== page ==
Young Brits just showed the world why showing up to vote matters.

While Americans sat enthralled in front of their TV screens on June 8, watching James Comey testify in front of the U.S. Senate Intelligence Committee, shocking general election results began trickling in from across the pond.

U.K. Prime Minister Theresa May. Photo by Justin Tallis/AFP/Getty Images.


About two months ago, U.K. Prime Minister Theresa May called for a general election this summer in hopes of expanding the majority held by her Conservative Party (the Tories) in Parliament. Most Brits thought she'd succeed.

But as ballots were being counted last night, her hopes faded — and fast.

While there was no decisive winner walking away from the contest — May's party only won a plurality — the Tories lost a handful of seats and its majority in Parliament, bucking most election predictions in a dramatic fashion. The Tories' losses mean there is no majority party at the moment, resulting in a messy hung Parliament. May might not be prime minister much longer.

So ... what happened, exactly?

Young. People. Voted.

Official election tallies are still being counted, with many reports relying on surveys and exit polling to read into the behaviors of U.K. voters. But early data is pointing toward at least one significant factor: determined young people.

Early estimates suggest roughly 72% of young people aged 18-24 voted, according to NBC News. This marks a sizable uptick since the "Brexit" vote last summer and a massive increase from the 2015 elections, when just 43% of that demographic turned out.

To May's dismay, the vast majority of young people voted for her chief political opponent, left-leaning Jeremy Corbyn.

Corbyn — the leader of the Labour Party, who wanted the U.K. to remain in the European Union — sold voters on the promises of raising taxes on the wealthy, avoiding military interventions in foreign countries, and restoring "politics for the people."

Jeremy Corbyn, the new favorite to be the next prime minister. Photo by Christopher Furlong/Getty Images.

"My friends were physically cheering in the streets," Craig McDonald, a 25-year-old who voted in favor of the Labour Party, told Bloomberg. "I was loving it."

Depending on how the hung Parliament shakes out, Corbyn could be the country's next prime minister.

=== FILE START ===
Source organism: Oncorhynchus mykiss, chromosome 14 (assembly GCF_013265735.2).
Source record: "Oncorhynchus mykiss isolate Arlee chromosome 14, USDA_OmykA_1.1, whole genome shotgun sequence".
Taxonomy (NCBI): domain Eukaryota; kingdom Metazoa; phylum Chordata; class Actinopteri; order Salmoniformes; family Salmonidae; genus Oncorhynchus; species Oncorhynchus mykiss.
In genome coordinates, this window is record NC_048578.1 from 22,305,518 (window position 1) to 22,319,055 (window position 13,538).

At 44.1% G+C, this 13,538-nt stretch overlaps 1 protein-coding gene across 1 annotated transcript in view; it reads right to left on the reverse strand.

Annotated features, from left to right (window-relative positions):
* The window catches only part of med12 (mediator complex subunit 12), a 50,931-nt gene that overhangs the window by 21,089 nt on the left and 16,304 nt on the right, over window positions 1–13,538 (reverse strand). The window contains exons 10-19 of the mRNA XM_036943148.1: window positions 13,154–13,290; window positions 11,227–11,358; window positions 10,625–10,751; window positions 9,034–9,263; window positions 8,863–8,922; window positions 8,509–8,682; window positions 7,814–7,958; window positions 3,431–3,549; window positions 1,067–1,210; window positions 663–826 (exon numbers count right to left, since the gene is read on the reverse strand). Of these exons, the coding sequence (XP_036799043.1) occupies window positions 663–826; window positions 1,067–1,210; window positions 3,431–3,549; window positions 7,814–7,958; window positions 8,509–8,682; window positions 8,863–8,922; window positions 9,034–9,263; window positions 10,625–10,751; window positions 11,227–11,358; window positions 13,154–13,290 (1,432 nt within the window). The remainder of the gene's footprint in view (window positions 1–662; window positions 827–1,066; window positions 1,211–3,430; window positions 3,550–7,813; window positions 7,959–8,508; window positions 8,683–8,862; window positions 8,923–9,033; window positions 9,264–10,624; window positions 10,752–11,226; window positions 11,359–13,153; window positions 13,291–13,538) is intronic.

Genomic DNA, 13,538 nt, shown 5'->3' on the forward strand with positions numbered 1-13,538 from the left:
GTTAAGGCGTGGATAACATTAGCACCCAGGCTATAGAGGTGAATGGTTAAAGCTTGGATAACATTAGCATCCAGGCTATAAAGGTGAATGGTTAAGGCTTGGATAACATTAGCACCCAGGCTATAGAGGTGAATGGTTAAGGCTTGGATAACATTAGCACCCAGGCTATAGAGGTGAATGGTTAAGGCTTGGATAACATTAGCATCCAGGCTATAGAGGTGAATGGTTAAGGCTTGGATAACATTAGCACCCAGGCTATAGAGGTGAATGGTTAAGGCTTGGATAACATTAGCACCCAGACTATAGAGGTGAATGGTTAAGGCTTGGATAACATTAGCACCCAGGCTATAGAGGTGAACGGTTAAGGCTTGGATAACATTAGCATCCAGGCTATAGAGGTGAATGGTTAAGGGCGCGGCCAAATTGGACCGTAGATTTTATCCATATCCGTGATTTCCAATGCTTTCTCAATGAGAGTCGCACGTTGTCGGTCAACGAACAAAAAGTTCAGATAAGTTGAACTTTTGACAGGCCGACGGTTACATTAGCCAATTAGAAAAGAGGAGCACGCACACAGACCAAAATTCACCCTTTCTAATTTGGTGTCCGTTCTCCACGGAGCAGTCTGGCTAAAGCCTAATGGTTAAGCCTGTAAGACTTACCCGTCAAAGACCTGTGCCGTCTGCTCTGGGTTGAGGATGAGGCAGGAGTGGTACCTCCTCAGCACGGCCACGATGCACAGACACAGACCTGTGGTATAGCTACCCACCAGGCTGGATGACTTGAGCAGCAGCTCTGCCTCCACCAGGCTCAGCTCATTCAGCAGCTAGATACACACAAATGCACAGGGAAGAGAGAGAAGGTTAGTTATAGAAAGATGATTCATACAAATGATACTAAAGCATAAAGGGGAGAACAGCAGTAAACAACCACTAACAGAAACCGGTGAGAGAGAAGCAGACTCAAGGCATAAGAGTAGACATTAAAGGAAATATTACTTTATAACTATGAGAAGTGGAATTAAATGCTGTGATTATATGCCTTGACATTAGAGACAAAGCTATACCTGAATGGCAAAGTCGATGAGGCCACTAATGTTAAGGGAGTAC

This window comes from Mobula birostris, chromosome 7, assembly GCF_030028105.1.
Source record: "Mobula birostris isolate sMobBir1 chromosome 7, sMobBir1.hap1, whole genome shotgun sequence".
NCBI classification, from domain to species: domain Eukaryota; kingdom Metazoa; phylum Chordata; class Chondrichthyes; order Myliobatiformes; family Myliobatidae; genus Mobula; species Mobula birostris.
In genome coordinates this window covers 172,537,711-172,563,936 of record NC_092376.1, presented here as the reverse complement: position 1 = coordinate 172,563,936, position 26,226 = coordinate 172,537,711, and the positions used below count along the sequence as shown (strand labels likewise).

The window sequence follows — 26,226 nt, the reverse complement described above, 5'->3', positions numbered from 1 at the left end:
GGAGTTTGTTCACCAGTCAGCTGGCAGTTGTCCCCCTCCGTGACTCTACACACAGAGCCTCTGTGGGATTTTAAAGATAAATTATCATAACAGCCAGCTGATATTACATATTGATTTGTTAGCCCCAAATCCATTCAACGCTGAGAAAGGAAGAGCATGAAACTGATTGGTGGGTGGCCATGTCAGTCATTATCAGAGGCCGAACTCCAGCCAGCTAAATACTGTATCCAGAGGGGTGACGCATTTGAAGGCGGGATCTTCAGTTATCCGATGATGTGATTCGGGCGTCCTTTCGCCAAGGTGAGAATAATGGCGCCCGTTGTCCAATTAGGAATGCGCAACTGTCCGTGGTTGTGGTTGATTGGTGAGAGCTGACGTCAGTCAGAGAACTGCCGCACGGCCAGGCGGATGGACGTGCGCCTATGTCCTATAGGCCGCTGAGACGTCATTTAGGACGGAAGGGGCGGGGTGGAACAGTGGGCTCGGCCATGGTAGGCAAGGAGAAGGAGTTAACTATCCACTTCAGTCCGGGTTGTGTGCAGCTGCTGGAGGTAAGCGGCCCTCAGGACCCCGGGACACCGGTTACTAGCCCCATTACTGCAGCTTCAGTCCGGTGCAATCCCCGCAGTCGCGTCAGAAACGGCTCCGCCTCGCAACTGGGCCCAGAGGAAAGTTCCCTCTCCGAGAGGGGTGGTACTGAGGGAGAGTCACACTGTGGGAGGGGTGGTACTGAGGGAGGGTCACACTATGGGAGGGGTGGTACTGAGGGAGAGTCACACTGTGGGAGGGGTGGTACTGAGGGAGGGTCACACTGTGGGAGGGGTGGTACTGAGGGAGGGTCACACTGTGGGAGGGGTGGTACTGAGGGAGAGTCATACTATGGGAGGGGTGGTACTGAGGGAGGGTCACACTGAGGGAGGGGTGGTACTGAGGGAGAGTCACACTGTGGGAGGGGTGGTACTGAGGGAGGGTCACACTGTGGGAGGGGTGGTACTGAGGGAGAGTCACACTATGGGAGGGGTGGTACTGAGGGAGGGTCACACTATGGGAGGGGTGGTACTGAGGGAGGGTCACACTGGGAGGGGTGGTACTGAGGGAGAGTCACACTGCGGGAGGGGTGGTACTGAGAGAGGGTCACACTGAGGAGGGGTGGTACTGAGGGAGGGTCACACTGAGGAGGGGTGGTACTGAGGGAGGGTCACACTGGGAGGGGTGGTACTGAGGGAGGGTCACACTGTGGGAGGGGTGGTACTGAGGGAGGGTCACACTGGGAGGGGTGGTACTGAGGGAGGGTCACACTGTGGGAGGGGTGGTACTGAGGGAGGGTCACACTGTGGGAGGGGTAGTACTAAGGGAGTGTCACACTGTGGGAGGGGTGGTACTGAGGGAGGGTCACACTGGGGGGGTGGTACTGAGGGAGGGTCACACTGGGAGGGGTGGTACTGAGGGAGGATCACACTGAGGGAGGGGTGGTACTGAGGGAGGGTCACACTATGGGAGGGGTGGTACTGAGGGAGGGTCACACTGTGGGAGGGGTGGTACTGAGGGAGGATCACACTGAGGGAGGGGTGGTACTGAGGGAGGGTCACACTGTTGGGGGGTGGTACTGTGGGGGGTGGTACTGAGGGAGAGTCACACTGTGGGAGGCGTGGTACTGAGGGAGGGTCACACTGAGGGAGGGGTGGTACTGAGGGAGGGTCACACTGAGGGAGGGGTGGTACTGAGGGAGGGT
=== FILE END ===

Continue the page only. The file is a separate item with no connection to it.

There are many differences between elections in the U.K. and the U.S., but certain similarities between the electorates and political climates in both countries could be a cause of concern for President Donald Trump and the GOP.

Photo by Nicholas Kamm/AFP/Getty Images.

Some are dubbing the U.K.'s election results the "revenge of the youth." And certain signs are painting a similar picture state-side ahead of the midterm elections next fall.

Trump's approval rating is historically poor (no matter which way you slice it), but it's even more dismal among younger Americans. People across many demographics are unhappy with the president's agenda, but young people (and women) have taken on particularly important roles in the resistance.

In a special House election in Georgia, Democrat Jon Ossoff is polling surprisingly well in a historically red district over Republican Karen Handel with just two weeks to go before voters hit the ballot box. Ossoff's chances of winning — bolstered by enthusiasm among young people — is being closely watched from Washington as a test of the anti-Trump movement in battleground (and even deep red) regions of the country.

Will young Americans make the difference in the 2018 midterms?

Jon Ossoff with his supporters in Georgia. Photo by Joe Raedle/Getty Images.

The U.K. and U.S. are different countries, of course, with various factors playing important roles in shaping voters' opinions of who should represent them in office.

But if young people's thirst for change in the U.K. reflects the attitudes and determination of young Americans in 2018, next year may shape up to be quite the headache for the man in the White House right now.

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